I met US peace activist Kathy Kelly four years ago in Chicago, an inspiring and life-changing experience. During Kathy's recent visit to the UK, I was lucky enough to attend a roundtable discussion with her and a dozen other activists at the Mennonite Centre, a spacious semi-detached mansion in leafy Highgate.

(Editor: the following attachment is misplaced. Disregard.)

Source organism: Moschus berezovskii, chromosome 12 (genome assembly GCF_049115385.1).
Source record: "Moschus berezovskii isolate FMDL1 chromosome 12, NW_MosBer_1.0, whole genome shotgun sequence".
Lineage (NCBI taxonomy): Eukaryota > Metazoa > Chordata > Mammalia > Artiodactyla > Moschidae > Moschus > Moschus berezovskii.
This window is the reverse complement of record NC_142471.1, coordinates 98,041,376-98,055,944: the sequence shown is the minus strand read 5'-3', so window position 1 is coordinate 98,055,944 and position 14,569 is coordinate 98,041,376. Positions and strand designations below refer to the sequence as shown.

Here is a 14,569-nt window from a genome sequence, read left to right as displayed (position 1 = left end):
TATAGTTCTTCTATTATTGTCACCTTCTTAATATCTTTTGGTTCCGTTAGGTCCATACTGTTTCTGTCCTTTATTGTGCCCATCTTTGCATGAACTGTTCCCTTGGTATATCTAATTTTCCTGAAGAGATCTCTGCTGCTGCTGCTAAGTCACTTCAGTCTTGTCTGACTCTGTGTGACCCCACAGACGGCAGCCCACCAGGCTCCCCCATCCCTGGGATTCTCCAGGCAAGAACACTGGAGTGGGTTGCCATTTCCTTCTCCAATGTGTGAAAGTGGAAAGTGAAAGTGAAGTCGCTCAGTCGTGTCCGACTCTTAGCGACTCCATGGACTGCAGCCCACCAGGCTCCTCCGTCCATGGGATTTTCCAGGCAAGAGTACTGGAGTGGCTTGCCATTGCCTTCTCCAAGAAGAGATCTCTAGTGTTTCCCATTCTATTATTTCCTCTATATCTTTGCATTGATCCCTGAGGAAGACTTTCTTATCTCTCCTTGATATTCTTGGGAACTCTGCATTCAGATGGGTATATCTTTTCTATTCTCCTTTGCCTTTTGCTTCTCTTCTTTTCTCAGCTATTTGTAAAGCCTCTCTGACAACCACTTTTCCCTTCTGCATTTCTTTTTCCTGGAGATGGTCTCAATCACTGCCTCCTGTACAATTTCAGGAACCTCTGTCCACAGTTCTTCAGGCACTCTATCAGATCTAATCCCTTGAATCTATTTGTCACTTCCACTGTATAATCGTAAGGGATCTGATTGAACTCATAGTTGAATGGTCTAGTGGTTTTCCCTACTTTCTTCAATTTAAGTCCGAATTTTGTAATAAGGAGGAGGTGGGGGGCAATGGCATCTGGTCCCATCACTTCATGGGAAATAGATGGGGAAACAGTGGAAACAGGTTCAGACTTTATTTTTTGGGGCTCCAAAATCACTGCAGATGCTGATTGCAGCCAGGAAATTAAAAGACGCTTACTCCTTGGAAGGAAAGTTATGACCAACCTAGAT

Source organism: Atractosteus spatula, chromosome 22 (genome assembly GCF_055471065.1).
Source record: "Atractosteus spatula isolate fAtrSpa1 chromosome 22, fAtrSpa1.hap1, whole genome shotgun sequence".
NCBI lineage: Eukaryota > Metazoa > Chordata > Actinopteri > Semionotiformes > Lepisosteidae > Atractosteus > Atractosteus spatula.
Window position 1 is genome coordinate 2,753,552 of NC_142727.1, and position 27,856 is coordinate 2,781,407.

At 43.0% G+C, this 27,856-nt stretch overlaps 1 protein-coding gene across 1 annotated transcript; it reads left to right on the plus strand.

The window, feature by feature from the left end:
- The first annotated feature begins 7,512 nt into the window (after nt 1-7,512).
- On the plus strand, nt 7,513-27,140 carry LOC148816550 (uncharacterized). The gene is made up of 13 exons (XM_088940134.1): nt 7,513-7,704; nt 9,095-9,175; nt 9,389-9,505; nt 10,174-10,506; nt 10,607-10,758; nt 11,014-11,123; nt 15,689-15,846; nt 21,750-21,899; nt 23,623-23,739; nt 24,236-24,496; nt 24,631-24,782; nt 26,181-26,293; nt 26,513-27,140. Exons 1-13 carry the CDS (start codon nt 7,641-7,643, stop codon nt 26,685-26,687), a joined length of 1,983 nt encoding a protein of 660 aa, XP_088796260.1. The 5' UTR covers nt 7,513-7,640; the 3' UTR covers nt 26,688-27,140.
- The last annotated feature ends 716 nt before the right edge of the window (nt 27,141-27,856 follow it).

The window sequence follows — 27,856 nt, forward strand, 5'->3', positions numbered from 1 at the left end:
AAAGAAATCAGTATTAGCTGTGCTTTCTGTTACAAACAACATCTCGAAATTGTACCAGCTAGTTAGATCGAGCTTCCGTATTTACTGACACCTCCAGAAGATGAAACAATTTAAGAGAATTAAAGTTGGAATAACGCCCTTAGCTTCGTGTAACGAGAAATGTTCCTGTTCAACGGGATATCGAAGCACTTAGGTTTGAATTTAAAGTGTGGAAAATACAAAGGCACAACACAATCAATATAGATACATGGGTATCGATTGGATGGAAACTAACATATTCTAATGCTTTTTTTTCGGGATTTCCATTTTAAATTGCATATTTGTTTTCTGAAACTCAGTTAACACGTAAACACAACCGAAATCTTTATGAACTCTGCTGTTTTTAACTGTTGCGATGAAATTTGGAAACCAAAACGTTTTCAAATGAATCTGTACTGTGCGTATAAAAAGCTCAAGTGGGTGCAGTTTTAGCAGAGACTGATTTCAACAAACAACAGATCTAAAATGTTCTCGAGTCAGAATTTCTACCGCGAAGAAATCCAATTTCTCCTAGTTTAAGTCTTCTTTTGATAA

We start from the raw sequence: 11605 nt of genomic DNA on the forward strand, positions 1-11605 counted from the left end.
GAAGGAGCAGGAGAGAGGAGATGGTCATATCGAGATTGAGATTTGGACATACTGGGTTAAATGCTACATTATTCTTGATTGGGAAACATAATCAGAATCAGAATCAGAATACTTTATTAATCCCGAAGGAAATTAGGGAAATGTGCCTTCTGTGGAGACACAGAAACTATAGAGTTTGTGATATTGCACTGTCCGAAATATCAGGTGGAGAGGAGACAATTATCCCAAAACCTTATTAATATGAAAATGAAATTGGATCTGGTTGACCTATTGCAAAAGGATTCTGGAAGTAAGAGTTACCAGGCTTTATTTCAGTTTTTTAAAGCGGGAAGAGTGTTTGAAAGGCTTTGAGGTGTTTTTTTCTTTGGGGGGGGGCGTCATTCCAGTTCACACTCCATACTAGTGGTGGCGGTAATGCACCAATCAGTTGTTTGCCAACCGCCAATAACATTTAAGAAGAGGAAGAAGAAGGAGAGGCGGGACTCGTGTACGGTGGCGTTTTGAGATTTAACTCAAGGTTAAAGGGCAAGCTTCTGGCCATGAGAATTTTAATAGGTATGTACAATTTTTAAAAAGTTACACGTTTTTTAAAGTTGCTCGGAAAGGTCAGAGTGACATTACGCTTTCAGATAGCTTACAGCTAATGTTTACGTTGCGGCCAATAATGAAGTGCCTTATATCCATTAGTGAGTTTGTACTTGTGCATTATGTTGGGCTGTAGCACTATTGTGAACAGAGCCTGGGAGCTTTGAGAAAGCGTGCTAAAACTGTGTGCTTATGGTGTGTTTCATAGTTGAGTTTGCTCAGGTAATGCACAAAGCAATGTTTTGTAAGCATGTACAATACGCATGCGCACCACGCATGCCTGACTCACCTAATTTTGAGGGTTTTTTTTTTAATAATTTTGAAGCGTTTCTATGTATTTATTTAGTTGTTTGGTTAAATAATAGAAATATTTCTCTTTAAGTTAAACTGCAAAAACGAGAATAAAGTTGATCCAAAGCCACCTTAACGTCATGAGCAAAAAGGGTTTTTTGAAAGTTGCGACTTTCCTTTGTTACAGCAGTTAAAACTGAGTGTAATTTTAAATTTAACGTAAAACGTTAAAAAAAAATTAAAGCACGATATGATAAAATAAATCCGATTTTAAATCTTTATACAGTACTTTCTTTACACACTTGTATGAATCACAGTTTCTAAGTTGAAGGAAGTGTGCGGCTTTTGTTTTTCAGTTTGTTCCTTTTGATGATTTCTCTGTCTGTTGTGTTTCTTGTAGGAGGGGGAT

There was a feeling of excitement as we waited for the living legend to arrive, and then a burst of happy energy when her slight figure appeared in the doorway. After a meal together, we settled in the chapel. Kathy started off the discussion by giving a summary of the peace movement in the States presently. She concluded that the risk we run now by doing something is far less than the one we run in the long term if we do nothing. And so the discussion began. The central burning issue which has blighted the peace movement since 2003 was raised more or less immediately: the disillusionment of protest. How to deal with disappointment, anger and powerlessness after the protest of a million people failed to stop the invasion. Someone jumped in quickly to remind us that perhaps if as many people hadn't protested, the government's pledge of UK military support might have been far greater and the impact of war far more damaging. For me this reversal of thought on the post-invasion situation has been extremely helpful in maintaining my commitment to the peace movement. Nobody wants to back a lost cause and this rationalisation helps me feel my energies were and are well spent. Civil disobedience was also a popular topic. It was asserted that if 1% of the people who protested in 2003 had committed civil disobedience, we would have stopped the war. It's hard to prove this theory. However I am a huge advocate of civil disobedience and have much confidence in its effectiveness. It was suggested that the peace movement needs to provoke a `crisis of conscience' in order to lever more people from being passive supporters to being pro-active, and that the peace movement lacks a `stickiness' appeal - if every person ever involved in the movement was still involved we'd be millions in number. My feeling is that civil disobedience is the answer to both of these issues as it evokes passion both in the people taking part and in those who hear about it. Passion is the key to sustained involvement and creative thinking in protest. A good practical suggestion was to use the issue of climate change to train people in direct action so there are core activists ready for mobilising in the run-up to an attack on Iran. For me, I left the meeting feeling that direct action is the key to re-energising the movement and the dream of possibly resurrecting the Committee of 100.